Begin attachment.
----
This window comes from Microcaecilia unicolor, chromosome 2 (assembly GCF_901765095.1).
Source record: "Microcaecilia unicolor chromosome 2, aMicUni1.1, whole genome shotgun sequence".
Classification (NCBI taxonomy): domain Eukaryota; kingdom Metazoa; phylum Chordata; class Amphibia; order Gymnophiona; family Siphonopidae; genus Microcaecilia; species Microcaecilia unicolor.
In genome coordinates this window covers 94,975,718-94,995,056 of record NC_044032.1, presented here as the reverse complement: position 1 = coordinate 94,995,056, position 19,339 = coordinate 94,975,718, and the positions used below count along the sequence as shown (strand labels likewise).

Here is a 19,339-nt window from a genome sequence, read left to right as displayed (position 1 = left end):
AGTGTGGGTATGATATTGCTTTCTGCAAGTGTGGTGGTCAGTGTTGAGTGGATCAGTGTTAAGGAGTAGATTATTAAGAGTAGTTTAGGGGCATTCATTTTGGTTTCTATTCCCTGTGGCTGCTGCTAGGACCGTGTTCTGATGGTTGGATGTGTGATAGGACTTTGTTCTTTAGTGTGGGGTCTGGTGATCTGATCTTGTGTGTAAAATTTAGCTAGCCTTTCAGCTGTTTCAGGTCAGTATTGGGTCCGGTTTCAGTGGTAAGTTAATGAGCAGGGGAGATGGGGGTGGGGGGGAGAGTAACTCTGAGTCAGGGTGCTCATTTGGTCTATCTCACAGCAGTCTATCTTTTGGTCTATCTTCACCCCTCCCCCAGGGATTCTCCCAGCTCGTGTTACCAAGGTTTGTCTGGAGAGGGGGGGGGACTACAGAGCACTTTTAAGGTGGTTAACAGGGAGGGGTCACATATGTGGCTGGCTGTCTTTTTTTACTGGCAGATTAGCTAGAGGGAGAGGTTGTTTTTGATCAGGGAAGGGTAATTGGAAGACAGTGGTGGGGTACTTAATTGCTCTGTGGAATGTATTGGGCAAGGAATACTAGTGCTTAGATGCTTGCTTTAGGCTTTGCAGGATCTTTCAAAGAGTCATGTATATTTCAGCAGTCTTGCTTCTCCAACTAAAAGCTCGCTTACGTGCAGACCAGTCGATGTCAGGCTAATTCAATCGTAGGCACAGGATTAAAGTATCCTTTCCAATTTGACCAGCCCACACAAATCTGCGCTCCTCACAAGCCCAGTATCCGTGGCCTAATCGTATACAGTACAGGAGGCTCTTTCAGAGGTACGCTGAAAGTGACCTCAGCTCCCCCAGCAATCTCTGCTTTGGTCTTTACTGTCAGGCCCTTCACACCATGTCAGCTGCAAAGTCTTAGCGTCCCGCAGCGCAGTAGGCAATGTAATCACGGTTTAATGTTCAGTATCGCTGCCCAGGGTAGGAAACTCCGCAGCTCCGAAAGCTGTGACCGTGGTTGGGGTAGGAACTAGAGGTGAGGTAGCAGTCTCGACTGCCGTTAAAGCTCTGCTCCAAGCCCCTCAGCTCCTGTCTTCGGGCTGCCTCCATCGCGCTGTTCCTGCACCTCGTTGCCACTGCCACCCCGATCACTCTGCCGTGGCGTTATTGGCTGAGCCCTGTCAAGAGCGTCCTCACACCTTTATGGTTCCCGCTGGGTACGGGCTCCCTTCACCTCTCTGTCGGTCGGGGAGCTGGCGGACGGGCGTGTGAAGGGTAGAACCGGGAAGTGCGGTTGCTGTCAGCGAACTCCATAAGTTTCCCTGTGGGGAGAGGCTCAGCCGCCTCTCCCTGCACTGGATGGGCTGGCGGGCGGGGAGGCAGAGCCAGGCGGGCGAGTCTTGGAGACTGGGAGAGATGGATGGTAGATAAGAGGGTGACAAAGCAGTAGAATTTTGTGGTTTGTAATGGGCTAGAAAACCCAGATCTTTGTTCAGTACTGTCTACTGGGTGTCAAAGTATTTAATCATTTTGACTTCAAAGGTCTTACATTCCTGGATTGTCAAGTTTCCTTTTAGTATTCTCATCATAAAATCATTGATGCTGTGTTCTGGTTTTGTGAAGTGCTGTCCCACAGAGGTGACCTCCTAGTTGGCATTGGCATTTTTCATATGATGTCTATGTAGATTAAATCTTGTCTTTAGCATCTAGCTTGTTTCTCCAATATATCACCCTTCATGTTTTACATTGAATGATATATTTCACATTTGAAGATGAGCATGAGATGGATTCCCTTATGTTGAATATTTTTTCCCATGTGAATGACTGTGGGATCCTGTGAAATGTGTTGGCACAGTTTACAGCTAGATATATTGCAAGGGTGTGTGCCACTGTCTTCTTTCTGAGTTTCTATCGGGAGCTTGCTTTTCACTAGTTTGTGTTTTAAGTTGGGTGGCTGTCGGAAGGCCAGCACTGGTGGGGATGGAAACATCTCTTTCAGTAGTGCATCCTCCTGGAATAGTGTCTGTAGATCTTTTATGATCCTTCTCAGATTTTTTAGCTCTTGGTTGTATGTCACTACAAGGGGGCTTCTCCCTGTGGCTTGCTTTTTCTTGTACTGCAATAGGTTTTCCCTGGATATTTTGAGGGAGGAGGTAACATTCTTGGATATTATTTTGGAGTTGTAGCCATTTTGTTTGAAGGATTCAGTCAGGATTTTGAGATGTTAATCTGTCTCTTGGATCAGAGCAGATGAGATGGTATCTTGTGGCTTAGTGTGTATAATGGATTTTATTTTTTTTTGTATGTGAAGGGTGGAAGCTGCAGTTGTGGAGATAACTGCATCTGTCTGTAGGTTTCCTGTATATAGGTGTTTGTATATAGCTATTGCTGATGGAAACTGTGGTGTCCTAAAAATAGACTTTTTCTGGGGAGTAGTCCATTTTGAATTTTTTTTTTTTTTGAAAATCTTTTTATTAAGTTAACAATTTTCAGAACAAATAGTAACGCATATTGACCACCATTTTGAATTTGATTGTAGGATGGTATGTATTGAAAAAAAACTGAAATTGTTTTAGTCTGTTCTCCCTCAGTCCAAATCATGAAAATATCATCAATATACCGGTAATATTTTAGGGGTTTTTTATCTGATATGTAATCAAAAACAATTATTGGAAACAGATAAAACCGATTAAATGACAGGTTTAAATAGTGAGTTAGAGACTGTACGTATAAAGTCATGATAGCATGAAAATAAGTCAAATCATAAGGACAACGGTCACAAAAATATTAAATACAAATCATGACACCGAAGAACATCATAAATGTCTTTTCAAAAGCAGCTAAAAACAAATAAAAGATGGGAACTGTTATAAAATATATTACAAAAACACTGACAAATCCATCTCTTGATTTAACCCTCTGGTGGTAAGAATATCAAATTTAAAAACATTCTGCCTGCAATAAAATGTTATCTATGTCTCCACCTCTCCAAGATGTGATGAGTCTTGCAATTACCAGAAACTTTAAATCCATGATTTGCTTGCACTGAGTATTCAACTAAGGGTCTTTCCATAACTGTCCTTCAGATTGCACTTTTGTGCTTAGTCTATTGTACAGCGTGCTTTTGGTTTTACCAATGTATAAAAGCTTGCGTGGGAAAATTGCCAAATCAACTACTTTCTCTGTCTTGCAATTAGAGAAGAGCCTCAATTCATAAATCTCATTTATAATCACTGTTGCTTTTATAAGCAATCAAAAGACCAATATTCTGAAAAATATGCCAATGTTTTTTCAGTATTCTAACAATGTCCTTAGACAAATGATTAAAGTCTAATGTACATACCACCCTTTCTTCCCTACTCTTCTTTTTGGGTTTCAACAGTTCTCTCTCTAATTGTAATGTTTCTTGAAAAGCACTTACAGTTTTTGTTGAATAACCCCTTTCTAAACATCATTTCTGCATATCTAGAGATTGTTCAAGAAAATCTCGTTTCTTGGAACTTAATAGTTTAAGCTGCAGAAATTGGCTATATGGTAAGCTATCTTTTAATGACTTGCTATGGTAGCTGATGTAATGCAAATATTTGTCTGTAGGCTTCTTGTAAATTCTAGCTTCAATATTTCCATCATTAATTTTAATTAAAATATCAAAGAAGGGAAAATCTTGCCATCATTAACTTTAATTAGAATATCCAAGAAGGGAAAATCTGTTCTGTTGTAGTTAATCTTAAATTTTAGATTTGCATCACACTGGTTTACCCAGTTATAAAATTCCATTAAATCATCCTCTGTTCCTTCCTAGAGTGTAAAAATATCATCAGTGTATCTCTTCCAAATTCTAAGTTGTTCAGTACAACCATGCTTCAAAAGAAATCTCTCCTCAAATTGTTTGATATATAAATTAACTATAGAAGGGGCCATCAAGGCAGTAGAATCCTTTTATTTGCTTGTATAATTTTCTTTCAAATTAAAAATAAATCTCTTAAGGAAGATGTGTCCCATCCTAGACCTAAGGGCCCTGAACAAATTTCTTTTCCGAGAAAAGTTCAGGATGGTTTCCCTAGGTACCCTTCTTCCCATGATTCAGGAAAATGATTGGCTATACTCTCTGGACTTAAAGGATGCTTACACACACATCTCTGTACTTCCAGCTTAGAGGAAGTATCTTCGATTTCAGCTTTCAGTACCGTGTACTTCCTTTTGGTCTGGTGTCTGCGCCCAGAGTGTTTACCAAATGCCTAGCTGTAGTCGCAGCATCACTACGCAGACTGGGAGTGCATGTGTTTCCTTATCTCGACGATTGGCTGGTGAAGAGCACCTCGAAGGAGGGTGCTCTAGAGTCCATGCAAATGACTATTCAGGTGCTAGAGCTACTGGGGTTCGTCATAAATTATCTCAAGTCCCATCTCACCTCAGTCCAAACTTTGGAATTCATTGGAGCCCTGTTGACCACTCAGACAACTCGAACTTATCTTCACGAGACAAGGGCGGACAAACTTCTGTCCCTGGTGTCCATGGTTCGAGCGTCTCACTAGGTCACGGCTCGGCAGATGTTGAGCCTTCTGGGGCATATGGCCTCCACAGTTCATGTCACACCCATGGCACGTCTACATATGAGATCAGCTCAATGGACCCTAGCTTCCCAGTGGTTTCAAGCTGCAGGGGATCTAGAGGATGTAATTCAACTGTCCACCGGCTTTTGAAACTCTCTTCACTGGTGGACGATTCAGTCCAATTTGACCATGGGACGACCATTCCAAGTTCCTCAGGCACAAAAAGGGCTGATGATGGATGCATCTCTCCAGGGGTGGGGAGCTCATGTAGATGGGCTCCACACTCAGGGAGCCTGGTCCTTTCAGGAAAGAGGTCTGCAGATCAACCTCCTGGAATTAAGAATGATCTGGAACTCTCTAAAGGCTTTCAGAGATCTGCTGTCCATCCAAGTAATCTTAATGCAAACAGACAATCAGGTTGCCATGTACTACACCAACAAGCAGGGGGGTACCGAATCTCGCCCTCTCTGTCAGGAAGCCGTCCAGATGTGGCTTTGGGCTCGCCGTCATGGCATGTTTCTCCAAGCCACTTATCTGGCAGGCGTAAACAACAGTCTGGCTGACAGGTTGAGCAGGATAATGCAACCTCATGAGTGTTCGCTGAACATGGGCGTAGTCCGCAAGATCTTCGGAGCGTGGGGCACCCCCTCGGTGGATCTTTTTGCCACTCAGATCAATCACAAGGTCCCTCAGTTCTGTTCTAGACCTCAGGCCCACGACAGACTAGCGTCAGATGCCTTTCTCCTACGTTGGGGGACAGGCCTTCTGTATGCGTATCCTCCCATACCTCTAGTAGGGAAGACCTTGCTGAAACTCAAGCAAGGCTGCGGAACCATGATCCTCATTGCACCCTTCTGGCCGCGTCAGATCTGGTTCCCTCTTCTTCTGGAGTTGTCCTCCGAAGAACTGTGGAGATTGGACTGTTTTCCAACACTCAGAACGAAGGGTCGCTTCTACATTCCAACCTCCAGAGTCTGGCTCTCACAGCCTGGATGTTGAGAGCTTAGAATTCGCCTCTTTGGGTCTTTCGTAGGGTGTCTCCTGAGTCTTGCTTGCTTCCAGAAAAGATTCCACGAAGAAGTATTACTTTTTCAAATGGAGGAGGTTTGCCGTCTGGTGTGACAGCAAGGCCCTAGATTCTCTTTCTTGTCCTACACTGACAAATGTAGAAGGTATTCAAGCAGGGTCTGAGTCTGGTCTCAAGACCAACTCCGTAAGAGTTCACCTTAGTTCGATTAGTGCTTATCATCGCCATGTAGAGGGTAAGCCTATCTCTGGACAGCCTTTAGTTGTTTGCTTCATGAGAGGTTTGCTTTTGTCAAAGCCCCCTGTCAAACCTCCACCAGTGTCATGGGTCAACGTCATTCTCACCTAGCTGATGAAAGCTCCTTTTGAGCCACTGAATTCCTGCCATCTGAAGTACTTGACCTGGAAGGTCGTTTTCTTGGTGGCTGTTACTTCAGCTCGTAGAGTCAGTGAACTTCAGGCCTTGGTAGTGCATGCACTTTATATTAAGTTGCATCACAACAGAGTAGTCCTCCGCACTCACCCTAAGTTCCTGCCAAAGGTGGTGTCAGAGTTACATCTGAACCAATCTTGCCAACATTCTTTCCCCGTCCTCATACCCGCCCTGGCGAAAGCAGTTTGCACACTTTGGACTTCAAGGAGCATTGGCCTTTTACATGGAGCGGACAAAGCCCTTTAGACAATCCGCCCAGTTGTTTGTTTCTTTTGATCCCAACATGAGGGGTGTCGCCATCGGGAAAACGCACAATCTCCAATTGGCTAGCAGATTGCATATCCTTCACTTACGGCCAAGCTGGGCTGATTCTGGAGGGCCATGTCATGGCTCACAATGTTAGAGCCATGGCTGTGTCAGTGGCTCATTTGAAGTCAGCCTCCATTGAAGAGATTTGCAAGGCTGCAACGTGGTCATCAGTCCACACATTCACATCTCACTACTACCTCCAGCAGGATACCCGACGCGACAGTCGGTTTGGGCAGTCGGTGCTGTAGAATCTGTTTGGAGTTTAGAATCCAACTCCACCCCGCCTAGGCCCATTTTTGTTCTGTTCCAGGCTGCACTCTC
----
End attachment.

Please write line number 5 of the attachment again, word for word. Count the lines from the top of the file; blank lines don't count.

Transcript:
Here is a 19,339-nt window from a genome sequence, read left to right as displayed (position 1 = left end):